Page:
POSTED: Monday, June 11, 2012 - 5:29pm
UPDATED: Tuesday, June 12, 2012 - 9:26am
(CNN) -- One of the GOP's leading voices said Monday that former President Ronald Reagan, considered an idol among Republican politicians, would struggle to mesh with today's hyper-partisan attitude among some elected officials.
Former Florida Gov. Jeb Bush, speaking to editors at Bloomberg, also said his father, former President George H.W. Bush, would have trouble fitting in with today's Republican Party.
"Ronald Reagan would have, based on his record of finding accommodation, finding some degree of common ground, as would my dad - they would have a hard time if you define the Republican party - and I don't - as having an orthodoxy that doesn't allow for disagreement, doesn't allow for finding some common ground," Bush said, according to the website Buzzfeed.
The remarks were nearly immediately highlighted by President Barack Obama's re-election team, which emailed the comments to a press distribution list. Obama's team has itself struggled in recent weeks with off-message comments from campaign surrogates, including former President Bill Clinton and Newark, New Jersey, Mayor Cory Booker.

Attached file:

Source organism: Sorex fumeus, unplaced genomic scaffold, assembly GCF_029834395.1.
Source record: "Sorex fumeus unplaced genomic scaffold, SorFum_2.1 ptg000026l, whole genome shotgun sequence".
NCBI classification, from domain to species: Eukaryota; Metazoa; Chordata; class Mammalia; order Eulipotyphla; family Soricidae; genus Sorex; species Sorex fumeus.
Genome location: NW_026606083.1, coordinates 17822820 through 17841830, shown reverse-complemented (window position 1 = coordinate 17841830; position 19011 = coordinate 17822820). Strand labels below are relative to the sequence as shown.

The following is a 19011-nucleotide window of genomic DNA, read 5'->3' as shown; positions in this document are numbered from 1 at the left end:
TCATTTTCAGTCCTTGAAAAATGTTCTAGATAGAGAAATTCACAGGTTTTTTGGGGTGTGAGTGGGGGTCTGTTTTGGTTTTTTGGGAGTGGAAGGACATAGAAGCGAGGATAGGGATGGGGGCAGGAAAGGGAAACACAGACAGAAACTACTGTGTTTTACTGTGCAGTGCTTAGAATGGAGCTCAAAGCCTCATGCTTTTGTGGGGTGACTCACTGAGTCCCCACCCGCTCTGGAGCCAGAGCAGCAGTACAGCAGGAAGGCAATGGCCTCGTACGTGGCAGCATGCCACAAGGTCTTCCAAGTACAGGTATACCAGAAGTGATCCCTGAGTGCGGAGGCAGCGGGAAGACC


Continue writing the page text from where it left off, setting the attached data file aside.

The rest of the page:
Jeb Bush said an attitude of bipartisanship existed during the Reagan and George H.W. Bush administrations.
"Back to my dad's time and Ronald Reagan's time - they got a lot of stuff done with a lot of bipartisan support," Bush said, according to Buzzfeed.
Today's White House and Congress don't reflect the same attitude, Bush said, placing much of the blame on Obama.
"His first year could have been a year of enormous accomplishment had he focused on things where there was more common ground," Bush said.
Last week Bush made headlines when he broke with many in his party on taxes, saying he favored slight tax increases in return for large cuts in spending.
When pressed in the hearing, Bush said he also disagreed with popular pledges authored by Washington anti-tax heavyweight Grover Norquist and his group, Americans for Tax Reform.
"I ran for office three times. The pledge was presented to me three times. I never signed the pledge. I cut taxes every year I was governor," Bush said.